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grokos

Help! Has too much time passed to use a professor for LOR?

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I got my BFA 10 years ago this Spring, and have been almost entirely away from academia since then. I decided (unfortunately, sort of last-minute - the timing has never worked out until now) that I wanted to try applying to a specific MFA program this year, and because of how long I've been out of school, I'm concerned about professor recommendations. So far, I have 1 current teacher recommendation (I'm taking a class at community college in the field I'm looking to apply for), and 1 former employer (not really related to my field, but we had a long working relationship).

My third recommendation was going to be from my BFA thesis advisor. She recently replied to my request email to say that while she'd be (tentatively, from the tone of the email) happy to do it, she recommends finding someone who is more familiar with my work, and with whom I have a more current relationship. (My tendency to not keep in touch with people is now biting me in the butt.) The problem is that aside from the 2 other recommendations, I don't really HAVE anyone that fits the bill. I'm not sure what to do in this case. So far, the options I can see are as follows:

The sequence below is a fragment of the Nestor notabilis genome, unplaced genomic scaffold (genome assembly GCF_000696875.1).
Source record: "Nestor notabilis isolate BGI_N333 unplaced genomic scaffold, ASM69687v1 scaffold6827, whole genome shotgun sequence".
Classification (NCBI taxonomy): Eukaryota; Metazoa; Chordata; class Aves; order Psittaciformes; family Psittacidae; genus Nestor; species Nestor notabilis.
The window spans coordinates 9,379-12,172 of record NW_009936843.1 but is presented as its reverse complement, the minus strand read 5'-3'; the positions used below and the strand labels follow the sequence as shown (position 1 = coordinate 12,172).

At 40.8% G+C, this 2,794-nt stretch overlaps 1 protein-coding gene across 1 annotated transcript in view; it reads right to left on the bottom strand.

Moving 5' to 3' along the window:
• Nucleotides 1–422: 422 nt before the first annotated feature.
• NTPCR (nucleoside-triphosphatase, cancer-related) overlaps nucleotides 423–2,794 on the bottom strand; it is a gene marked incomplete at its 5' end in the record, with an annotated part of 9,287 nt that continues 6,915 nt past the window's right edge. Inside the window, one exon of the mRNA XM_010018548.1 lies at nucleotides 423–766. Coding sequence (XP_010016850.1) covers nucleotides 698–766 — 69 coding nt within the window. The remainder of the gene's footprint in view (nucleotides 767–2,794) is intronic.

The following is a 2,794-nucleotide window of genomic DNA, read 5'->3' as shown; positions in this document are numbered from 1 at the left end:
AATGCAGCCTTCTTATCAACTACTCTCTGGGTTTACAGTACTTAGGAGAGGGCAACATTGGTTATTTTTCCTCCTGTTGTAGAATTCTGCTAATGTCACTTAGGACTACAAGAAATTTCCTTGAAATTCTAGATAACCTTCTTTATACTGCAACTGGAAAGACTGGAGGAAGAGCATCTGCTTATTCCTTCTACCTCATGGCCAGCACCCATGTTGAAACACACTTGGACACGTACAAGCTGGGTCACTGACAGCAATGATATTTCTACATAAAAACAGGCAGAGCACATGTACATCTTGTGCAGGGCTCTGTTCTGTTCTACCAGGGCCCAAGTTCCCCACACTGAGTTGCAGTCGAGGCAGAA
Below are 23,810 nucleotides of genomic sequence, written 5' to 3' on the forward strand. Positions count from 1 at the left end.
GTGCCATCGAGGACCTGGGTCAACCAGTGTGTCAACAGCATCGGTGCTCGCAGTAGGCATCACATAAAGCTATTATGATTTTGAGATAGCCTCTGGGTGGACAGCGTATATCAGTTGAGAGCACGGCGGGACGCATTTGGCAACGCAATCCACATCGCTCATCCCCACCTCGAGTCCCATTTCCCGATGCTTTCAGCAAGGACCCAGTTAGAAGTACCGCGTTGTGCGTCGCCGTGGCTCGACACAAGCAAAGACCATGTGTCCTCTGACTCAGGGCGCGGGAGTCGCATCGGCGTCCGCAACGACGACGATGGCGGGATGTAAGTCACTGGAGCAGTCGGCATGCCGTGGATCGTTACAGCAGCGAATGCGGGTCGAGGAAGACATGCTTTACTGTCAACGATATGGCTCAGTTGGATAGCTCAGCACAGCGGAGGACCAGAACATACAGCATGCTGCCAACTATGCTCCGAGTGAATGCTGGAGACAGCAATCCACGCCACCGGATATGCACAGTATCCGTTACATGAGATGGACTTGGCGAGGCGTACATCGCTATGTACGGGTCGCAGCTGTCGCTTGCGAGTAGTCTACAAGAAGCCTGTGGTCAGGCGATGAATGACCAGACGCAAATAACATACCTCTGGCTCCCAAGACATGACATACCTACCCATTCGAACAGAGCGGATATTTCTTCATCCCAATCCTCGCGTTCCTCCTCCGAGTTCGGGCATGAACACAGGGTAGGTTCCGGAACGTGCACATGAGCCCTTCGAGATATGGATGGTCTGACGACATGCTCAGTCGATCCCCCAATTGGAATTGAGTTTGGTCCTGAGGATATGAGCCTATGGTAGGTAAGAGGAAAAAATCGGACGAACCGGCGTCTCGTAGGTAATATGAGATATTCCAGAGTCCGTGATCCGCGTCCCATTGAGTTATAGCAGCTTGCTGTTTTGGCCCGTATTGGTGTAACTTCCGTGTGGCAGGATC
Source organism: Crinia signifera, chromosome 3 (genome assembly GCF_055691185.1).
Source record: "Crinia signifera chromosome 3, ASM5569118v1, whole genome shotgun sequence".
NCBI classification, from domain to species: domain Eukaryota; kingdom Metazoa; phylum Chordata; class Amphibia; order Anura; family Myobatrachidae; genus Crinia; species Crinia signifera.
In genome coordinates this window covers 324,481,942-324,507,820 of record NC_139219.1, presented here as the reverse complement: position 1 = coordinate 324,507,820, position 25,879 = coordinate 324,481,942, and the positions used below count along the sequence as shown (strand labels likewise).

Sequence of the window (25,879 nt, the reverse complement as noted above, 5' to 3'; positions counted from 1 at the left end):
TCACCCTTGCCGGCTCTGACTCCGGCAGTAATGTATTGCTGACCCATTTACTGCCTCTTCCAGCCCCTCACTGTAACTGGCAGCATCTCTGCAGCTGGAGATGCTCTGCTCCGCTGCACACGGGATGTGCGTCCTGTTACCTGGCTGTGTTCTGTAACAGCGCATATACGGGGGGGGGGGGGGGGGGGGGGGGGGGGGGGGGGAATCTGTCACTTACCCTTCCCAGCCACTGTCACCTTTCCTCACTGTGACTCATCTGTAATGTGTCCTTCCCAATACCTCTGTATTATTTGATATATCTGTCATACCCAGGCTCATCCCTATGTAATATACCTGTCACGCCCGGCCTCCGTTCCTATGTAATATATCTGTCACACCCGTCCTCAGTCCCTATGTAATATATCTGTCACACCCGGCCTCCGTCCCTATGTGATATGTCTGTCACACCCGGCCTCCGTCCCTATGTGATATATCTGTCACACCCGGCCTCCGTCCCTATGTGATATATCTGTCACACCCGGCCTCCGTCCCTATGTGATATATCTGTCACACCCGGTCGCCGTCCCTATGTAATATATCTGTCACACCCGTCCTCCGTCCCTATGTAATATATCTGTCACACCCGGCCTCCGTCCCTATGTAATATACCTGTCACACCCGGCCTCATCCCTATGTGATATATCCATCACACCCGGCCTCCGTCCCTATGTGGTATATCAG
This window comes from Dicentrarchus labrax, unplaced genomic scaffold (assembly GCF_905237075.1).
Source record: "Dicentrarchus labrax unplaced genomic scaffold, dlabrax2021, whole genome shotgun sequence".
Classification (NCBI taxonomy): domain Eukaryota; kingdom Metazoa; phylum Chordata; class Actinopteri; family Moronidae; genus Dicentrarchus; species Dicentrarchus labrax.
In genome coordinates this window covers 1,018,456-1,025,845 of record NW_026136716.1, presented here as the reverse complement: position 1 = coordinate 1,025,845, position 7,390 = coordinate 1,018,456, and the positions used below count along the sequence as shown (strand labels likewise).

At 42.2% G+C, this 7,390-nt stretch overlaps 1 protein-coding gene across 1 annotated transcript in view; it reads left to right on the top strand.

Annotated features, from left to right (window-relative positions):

-Ask another former teacher with whom I had fewer classes, but have (sort of, ish? we're friends on Facebook?) kept in touch with more over the years

-Ask another former supervisor at the same job as my other former employer, so I would have 2 employer recommendations from the same place

-Go with this teacher and provide really thorough supplemental materials for the application

-Is there something else I'm not thinking of, here? (Besides going back in time to deal with past-me's mistakes?) Advice is appreciated!

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So professors generally do expect to get requests not immediately after they have had a student. It helps to keep in touch, but I do have some questions...

Is the person who did the BFA thesis advising within the field of your MFA? Are your former employers related to this MFA? I'm not in the arts, but I've been told that in my area (chemistry), when applying for a PhD, you don't want to have more employers than professor writing your letters... But I don't know at all if that's true for the arts.

I think in general, if a professor has shown hesitation, that's not a good sign. One tip I had was to specifically ask if professors would write you a strong LOR. If you think that this person is still the best choice you have (i.e., they are within the field for your MFA whereas a recent teacher is not, they're famous, idk, maybe it's preferred to have university letter writers than community college letter writers) , you can ask if there's anything you can provide (transcript, maybe write a summary on what you've been up to the last decade, etc) that might help them. Otherwise, I think your best option would be the ask another former teacher with fewer classes.

 

EDIT: to say that again, take my advice with a grain of salt as I am in a completely different field from you. Hopefully you will get some more specific to you advice.

Edited by scientific

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Is the person who did the BFA thesis advising within the field of your MFA? Are your former employers related to this MFA?
Not exactly. I'm switching from one concentration (animation) to another (graphic design), but they're both still arts fields. The same goes for the other teacher I would be using as a reference.